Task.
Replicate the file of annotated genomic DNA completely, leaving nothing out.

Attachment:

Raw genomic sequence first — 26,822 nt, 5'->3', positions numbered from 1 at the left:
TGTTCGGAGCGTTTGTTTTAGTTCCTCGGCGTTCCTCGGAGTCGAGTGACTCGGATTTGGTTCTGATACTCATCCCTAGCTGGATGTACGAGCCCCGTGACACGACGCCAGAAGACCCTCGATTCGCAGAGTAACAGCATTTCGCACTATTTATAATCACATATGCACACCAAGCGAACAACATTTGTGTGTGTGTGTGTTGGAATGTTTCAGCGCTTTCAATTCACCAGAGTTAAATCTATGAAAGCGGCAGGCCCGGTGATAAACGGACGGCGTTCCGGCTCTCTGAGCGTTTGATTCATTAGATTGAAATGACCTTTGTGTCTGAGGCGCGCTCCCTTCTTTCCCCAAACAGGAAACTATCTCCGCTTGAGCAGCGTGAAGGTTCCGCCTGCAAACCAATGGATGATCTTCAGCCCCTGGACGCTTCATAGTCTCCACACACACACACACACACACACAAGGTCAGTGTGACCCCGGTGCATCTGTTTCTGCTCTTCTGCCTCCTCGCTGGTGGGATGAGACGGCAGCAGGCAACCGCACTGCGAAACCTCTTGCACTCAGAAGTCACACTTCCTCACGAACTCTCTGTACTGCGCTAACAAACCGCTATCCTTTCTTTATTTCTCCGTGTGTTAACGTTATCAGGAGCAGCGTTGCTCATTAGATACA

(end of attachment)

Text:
Raw genomic sequence first — 26,822 nt, 5'->3', positions numbered from 1 at the left:
TGTTCGGAGCGTTTGTTTTAGTTCCTCGGCGTTCCTCGGAGTCGAGTGACTCGGATTTGGTTCTGATACTCATCCCTAGCTGGATGTACGAGCCCCGTGACACGACGCCAGAAGACCCTCGATTCGCAGAGTAACAGCATTTCGCACTATTTATAATCACATATGCACACCAAGCGAACAACATTTGTGTGTGTGTGTGTTGGAATGTTTCAGCGCTTTCAATTCACCAGAGTTAAATCTATGAAAGCGGCAGGCCCGGTGATAAACGGACGGCGTTCCGGCTCTCTGAGCGTTTGATTCATTAGATTGAAATGACCTTTGTGTCTGAGGCGCGCTCCCTTCTTTCCCCAAACAGGAAACTATCTCCGCTTGAGCAGCGTGAAGGTTCCGCCTGCAAACCAATGGATGATCTTCAGCCCCTGGACGCTTCATAGTCTCCACACACACACACACACACACACAAGGTCAGTGTGACCCCGGTGCATCTGTTTCTGCTCTTCTGCCTCCTCGCTGGTGGGATGAGACGGCAGCAGGCAACCGCACTGCGAAACCTCTTGCACTCAGAAGTCACACTTCCTCACGAACTCTCTGTACTGCGCTAACAAACCGCTATCCTTTCTTTATTTCTCCGTGTGTTAACGTTATCAGGAGCAGCGTTGCTCATTAGATACA